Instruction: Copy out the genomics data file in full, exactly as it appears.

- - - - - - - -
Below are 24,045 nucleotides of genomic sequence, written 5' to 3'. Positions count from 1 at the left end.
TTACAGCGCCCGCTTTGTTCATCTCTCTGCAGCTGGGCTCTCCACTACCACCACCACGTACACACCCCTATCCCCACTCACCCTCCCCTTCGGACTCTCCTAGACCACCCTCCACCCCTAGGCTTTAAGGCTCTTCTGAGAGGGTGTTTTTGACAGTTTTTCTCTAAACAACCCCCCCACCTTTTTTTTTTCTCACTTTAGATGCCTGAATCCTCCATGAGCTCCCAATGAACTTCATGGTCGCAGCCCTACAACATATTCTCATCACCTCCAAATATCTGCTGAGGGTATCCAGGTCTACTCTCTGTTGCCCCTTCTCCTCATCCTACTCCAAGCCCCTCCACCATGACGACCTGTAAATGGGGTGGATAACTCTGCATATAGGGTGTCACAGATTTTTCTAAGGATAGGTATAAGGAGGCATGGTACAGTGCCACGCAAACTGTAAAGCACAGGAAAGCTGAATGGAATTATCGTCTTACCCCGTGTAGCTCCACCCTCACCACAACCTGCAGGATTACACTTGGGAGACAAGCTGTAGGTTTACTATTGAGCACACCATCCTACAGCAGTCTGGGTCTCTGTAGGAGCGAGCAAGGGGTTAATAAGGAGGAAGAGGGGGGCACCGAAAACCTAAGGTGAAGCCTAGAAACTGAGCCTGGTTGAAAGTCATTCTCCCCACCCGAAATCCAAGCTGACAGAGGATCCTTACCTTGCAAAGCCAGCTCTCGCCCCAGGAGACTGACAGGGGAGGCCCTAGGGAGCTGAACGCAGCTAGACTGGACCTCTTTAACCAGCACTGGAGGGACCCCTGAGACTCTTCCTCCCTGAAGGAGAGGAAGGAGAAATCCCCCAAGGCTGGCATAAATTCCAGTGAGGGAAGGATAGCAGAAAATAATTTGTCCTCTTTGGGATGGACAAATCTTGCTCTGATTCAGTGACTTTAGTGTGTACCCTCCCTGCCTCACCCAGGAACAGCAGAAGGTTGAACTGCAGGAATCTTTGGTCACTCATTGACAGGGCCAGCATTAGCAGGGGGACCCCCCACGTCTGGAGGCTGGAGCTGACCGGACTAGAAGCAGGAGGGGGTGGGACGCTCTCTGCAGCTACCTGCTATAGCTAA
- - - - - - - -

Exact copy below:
Below are 24,045 nucleotides of genomic sequence, written 5' to 3'. Positions count from 1 at the left end.
TTACAGCGCCCGCTTTGTTCATCTCTCTGCAGCTGGGCTCTCCACTACCACCACCACGTACACACCCCTATCCCCACTCACCCTCCCCTTCGGACTCTCCTAGACCACCCTCCACCCCTAGGCTTTAAGGCTCTTCTGAGAGGGTGTTTTTGACAGTTTTTCTCTAAACAACCCCCCCACCTTTTTTTTTTCTCACTTTAGATGCCTGAATCCTCCATGAGCTCCCAATGAACTTCATGGTCGCAGCCCTACAACATATTCTCATCACCTCCAAATATCTGCTGAGGGTATCCAGGTCTACTCTCTGTTGCCCCTTCTCCTCATCCTACTCCAAGCCCCTCCACCATGACGACCTGTAAATGGGGTGGATAACTCTGCATATAGGGTGTCACAGATTTTTCTAAGGATAGGTATAAGGAGGCATGGTACAGTGCCACGCAAACTGTAAAGCACAGGAAAGCTGAATGGAATTATCGTCTTACCCCGTGTAGCTCCACCCTCACCACAACCTGCAGGATTACACTTGGGAGACAAGCTGTAGGTTTACTATTGAGCACACCATCCTACAGCAGTCTGGGTCTCTGTAGGAGCGAGCAAGGGGTTAATAAGGAGGAAGAGGGGGGCACCGAAAACCTAAGGTGAAGCCTAGAAACTGAGCCTGGTTGAAAGTCATTCTCCCCACCCGAAATCCAAGCTGACAGAGGATCCTTACCTTGCAAAGCCAGCTCTCGCCCCAGGAGACTGACAGGGGAGGCCCTAGGGAGCTGAACGCAGCTAGACTGGACCTCTTTAACCAGCACTGGAGGGACCCCTGAGACTCTTCCTCCCTGAAGGAGAGGAAGGAGAAATCCCCCAAGGCTGGCATAAATTCCAGTGAGGGAAGGATAGCAGAAAATAATTTGTCCTCTTTGGGATGGACAAATCTTGCTCTGATTCAGTGACTTTAGTGTGTACCCTCCCTGCCTCACCCAGGAACAGCAGAAGGTTGAACTGCAGGAATCTTTGGTCACTCATTGACAGGGCCAGCATTAGCAGGGGGACCCCCCACGTCTGGAGGCTGGAGCTGACCGGACTAGAAGCAGGAGGGGGTGGGACGCTCTCTGCAGCTACCTGCTATAGCTAA